Interspersed with research project discussions, Peter Lelkes, PhD, Laura H. Carnell Professor and Chair of Bioengineering at Temple University, described Temple’s very young Department of Bioengineering, which began this January, noting several exciting programs under development. He described his vision for establishing what he termed a “living bridge” – joint programs, projects and grants between researchers on the main Temple University campus, the Health Sciences campus, and the Jeanes-Fox Chase campus. One of the key new programs – albeit virtual – is the Temple Institute for Regenerative Medicine and Engineering.


Postdoctoral researchers and graduate students explain their research to fellow researchers and students.By the lunch break, more than 150 posters were on full display in the building lobby, as postdoctoral researchers and graduate students stood by, explaining their research to fellow researchers and students.


The lunch and a poster session gave attendees the opportunity to meet, mingle, ask questions, and discuss common interests. Cardiovascular Research Center Director and Laura H. Carnell Professor and Chair of Physiology, Steven Houser, PhD, chatted with medical students. Immunologist David Wiest, PhD, Professor and Co-Leader of both Immune Cell Development and Host Defense, and Blood Cell Development and Cancer Keystone programs at Fox Chase, led a contingent of five postdoctoral researchers who had posters from his laboratory. While one of them discussed a possible collaboration with a pharmacology researcher from Temple, Dr. Wiest and Dr. Soboloff talked about turning their mutual interests in calcium signaling into a project together. Dr. Wiest is interested in finding out how modulating calcium signals might affect the development of immune system T cells.


Thomas Force, MD, Professor of Medicine and Clinical Director of Temple’s Center for Translational Medicine, noted the excitement and energy of the day’s events and said that the meeting enabled him to connect with a group from Fox Chase to talk about opportunities to work together. Dr. Force studies the cardiac effects of cancer drugs called tyrosine kinase inhibitors.


During the afternoon presentations, award recipient Hong Wang, Professor of Pharmacology at TUSM, discussed her team’s work in understanding the mechanisms underlying hyperhomocysteinemia, which is a major risk factor for cardiovascular disease. Early Research Investigator Award winner Alana O’Reilly, Assistant Professor in the Cancer Biology Program at Fox Chase, hopes that a better understanding of how normal adult epithelial stem cells behave in fruit fly ovaries will provide a window to what goes awry in cancer. Several cancers are thought to be stem-cell based, she noted.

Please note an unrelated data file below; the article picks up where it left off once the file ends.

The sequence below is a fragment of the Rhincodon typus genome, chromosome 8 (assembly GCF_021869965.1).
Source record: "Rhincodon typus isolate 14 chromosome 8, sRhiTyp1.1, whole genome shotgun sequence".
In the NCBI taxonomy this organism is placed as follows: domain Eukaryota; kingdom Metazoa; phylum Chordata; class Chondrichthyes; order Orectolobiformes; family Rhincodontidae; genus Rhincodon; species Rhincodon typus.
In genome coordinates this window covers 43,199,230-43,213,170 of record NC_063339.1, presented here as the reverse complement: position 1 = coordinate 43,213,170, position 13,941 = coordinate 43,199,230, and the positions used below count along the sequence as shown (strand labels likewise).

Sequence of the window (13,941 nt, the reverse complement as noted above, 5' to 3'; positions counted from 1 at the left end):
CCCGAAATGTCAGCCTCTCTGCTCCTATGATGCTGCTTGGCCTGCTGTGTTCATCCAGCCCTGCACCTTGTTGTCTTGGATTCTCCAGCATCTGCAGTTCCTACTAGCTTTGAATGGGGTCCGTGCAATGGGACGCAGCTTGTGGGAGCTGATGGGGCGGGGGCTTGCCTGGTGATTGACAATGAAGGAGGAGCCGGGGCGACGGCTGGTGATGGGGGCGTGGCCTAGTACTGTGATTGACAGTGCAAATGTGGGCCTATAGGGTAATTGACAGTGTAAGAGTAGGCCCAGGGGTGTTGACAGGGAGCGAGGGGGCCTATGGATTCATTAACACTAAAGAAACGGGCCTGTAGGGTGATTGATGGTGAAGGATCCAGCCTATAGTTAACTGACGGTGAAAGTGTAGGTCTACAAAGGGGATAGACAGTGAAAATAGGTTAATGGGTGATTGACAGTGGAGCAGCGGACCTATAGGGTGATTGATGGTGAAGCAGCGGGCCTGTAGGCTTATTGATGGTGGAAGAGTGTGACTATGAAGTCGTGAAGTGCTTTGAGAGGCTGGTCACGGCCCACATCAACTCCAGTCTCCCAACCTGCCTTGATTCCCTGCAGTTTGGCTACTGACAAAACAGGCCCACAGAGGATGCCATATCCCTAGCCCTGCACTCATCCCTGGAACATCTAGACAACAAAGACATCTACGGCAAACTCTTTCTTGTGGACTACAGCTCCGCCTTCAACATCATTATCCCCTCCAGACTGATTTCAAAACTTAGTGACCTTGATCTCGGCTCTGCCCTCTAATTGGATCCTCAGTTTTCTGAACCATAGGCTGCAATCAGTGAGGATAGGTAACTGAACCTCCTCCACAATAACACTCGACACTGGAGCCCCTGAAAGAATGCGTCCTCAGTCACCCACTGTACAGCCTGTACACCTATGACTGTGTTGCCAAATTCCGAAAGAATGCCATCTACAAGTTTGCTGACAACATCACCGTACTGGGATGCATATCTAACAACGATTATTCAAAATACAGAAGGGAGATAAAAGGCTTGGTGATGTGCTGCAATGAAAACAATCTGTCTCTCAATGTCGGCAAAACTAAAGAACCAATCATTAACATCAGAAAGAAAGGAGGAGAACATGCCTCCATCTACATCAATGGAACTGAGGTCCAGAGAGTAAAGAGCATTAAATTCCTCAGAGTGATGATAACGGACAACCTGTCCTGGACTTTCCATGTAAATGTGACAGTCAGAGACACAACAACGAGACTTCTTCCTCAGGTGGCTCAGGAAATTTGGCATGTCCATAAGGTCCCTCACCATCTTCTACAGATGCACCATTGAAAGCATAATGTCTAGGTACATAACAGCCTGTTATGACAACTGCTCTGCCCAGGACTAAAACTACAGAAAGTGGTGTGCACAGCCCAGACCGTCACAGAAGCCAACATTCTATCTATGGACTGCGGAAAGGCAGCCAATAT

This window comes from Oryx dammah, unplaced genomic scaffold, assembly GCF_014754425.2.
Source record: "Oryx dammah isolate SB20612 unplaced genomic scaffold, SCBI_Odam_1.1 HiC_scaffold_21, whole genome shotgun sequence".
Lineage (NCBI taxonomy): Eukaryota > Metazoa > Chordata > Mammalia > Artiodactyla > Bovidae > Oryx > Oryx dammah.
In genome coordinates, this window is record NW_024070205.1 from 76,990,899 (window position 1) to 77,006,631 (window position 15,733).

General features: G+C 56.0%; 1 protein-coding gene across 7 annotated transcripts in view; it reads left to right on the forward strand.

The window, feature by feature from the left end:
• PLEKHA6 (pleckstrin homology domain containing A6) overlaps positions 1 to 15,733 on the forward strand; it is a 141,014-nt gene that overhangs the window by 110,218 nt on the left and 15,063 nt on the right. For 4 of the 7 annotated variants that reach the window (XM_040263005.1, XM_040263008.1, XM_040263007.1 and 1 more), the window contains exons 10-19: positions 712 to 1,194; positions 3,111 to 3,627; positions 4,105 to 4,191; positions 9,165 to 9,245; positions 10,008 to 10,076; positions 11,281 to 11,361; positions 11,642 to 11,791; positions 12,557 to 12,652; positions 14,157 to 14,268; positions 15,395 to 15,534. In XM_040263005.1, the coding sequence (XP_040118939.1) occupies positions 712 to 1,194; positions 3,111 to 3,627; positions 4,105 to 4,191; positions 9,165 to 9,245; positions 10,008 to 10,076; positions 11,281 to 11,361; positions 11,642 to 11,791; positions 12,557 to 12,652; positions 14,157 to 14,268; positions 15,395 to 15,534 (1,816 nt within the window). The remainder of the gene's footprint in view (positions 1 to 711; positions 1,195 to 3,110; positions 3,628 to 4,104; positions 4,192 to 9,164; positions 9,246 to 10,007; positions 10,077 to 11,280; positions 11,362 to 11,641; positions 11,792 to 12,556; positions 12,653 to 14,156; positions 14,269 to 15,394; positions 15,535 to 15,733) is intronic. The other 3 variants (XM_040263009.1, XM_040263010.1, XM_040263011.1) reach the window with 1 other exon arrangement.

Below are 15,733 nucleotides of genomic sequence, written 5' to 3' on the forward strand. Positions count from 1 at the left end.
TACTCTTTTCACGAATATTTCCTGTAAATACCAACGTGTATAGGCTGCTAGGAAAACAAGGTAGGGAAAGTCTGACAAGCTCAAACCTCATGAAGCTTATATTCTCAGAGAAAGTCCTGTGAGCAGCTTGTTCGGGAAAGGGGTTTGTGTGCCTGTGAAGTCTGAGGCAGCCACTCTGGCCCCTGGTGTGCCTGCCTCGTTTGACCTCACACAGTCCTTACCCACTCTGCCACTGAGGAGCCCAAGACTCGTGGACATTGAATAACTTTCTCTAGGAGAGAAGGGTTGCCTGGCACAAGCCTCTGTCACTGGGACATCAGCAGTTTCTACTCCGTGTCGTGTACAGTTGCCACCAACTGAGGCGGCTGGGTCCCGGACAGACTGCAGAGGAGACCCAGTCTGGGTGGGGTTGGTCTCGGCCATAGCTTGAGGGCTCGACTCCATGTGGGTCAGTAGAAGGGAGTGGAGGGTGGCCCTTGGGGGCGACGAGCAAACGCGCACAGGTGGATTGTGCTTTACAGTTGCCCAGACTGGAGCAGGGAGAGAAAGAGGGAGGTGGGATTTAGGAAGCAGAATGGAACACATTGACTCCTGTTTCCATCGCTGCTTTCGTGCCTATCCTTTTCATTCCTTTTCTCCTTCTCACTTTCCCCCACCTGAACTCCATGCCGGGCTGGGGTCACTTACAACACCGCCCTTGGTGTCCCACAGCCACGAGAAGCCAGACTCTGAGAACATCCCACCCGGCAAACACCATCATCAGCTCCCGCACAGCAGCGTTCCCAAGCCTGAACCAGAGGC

Dr. Boden (right) with Dr. Arthur Feldman, receiving Lifetime Achievement AwardLate in the day, the loudest applause came when Dr. Feldman introduced Temple endocrinologist Guenther Boden, 77, who, after more than 40 years at Temple, was named recipient of the Lifetime Achievement Award.


The German-born physician-scientist came to Temple in 1970, and has been continuously funded by the National Institutes of Health ever since. In a series of seminal publications in the early 1990s, Dr. Boden, Laura H. Carnell Professor of Medicine, former Chief of the Section of Endocrinology, Diabetes and Metabolism, and former director of the General Clinical Research Center, showed definitive proof of the link between fatty acids, insulin resistance, diabetes and heart disease. In his remarks after accepting the Lifetime Achievement Award, Dr. Boden discussed why obese people have problems with heart attack and stroke and described his more recent research interests in fatty acids, insulin resistance, inflammation and endoplasmic reticulum stress.


Dr. Boden – still an active clinician and scientist – said that, although he had opportunities to leave Temple for positions elsewhere, he stayed because of the support he has received from the Temple administration, which he said has always given him the right mix of clinical responsibilities and the time and resources to delve into his basic-research interests. “I never had any reason to leave,” he said.


Dr. Gill called the day a tremendous success. “Not only did it highlight and reward outstanding research being conducted at Temple University School of Medicine and Fox Chase, but it provided crucial bonding between scientists throughout the two campuses,” he said. “The day provided a much-needed recognition of achievement, reward for success and – most importantly – a real fusion of understanding between institutions, centers, departments and programs, all fostering a feeling of togetherness and purpose. It was a real ‘shot in the arm’ for all of us.”